U.S. regulators are out busting chops lately. Just last week, Dell’s allegedly unorthodox dealings with Intel led to a $100-million settlement with the Securities and Exchange Commission. Now, it’s the Federal Trade Commission’s turn to inflict punishment—this time on Intel. The chipmaker has reached a “tentative settlement” with the FTC that requires a number of changes to its business practices.
The legalese in the settlement terms (PDF) is a little tough to wade through, but from my understanding, a few things stand out:
- Intel has to include a standard PCI Express interface in its high-volume platforms for the next six years. The chipmaker isn’t allowed to “design any Required Interface to intentionally limit the performance or operation of any Relevant GPU in a manner that would render the Required Interface non-compliant with the applicable PCIe Base Specification.”
- Intel isn’t allowed to make any design changes to its products if those changes degrade the performance of competing products without positively impacting its own products. If such a change were to occur because of a bug, Intel would have to demonstrate that it was indeed inadvertent.
- Within 90 days of the order becoming effective, Intel has to “Clearly and Prominently” inform customers who purchased its compilers whether those compilers “optimize to the same degree for non-Intel microprocessors for optimizations that are not unique to Intel microprocessors.” In addition, Intel has to reimburse customers who have “detrimentally relied on Intel representations as to compiler availability, functionality, or effectiveness.”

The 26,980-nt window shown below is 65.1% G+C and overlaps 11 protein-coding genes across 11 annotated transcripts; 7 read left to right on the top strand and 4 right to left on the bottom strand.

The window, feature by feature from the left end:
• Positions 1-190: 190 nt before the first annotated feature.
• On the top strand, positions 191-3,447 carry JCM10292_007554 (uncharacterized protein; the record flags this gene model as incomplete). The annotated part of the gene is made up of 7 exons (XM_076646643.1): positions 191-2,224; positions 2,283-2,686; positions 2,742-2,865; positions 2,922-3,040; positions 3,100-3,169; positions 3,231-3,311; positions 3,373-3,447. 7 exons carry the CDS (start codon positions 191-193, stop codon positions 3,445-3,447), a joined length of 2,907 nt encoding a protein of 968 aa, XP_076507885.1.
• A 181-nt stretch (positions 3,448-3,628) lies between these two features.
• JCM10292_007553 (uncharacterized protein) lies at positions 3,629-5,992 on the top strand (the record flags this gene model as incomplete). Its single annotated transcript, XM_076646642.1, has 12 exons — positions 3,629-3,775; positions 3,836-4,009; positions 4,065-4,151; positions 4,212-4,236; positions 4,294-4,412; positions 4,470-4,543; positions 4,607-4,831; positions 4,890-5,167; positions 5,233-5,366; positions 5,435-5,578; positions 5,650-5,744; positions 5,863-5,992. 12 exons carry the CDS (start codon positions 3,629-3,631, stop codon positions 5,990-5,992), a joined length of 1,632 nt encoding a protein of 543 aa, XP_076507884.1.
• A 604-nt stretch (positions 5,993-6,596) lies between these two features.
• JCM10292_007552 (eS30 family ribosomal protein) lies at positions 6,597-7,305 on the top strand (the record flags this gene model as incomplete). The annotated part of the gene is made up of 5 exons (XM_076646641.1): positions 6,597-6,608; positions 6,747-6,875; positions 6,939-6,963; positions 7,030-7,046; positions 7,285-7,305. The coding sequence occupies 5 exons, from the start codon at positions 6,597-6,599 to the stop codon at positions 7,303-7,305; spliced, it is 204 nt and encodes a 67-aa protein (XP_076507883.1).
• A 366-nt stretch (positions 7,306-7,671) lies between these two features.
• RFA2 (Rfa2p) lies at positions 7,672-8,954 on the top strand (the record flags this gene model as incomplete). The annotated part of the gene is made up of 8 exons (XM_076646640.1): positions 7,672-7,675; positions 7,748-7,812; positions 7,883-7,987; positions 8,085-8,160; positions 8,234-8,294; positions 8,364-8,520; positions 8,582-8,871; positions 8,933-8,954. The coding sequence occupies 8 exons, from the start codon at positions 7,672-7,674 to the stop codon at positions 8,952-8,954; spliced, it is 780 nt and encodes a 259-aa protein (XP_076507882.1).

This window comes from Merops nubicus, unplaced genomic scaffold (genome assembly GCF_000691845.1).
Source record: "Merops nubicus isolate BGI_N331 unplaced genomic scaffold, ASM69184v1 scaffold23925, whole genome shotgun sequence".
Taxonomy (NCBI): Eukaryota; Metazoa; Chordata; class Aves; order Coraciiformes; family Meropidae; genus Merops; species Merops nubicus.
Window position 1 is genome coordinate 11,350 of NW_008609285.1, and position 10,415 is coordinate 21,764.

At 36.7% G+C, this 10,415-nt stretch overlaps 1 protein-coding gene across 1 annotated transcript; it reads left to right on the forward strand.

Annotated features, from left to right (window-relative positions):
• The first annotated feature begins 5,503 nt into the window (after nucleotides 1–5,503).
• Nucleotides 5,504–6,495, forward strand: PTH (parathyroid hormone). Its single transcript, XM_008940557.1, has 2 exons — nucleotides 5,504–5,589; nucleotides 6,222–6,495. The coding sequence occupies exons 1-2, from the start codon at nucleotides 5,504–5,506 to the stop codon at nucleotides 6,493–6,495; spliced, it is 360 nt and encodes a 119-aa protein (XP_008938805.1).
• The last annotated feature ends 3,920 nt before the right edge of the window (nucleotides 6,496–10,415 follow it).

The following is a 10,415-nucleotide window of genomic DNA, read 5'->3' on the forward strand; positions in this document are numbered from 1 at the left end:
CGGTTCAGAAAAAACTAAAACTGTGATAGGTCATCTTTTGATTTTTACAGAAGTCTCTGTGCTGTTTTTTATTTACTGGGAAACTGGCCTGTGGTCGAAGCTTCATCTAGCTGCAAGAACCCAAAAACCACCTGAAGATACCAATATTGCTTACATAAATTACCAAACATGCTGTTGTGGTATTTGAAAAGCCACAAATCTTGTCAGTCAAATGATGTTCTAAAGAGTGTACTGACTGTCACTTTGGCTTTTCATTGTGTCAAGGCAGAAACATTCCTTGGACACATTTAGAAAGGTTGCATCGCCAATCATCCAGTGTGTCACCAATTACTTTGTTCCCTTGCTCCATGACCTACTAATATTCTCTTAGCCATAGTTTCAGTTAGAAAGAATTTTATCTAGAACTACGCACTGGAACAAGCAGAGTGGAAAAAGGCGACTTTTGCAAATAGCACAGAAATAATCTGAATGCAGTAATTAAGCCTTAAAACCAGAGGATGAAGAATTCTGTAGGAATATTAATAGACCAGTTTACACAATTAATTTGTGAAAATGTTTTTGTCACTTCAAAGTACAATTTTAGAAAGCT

- Intel has to confirm that Via is allowed to make and sell x86 microprocessors, and as far as I can tell, Intel also has to extend Via’s patent licensing agreement until 2018.
- Intel can’t offer or deny benefits to customers or end users based on their use of competing products, and it must retain “all written contracts” pertaining to the purchase and sale of relevant products for five years.
- If one of its competitors changes ownership, Intel has to wait 30 days before initiating patent litigation, and it has to enter into “good faith negotiations regarding the future patent relationship” with that competitor.
That’s a doozy. Just like Dell with the SEC, however, Intel was able to reach this tentative settlement with the FTC without officially admitting guilt. (I’m sure Intel wrote that $1.25 billion check to AMD out of the kindness of its heart, too.)
According to Intel’s press release, the FTC settlement terms are “subject to a 30 day public comment period and final approval by the Commission.”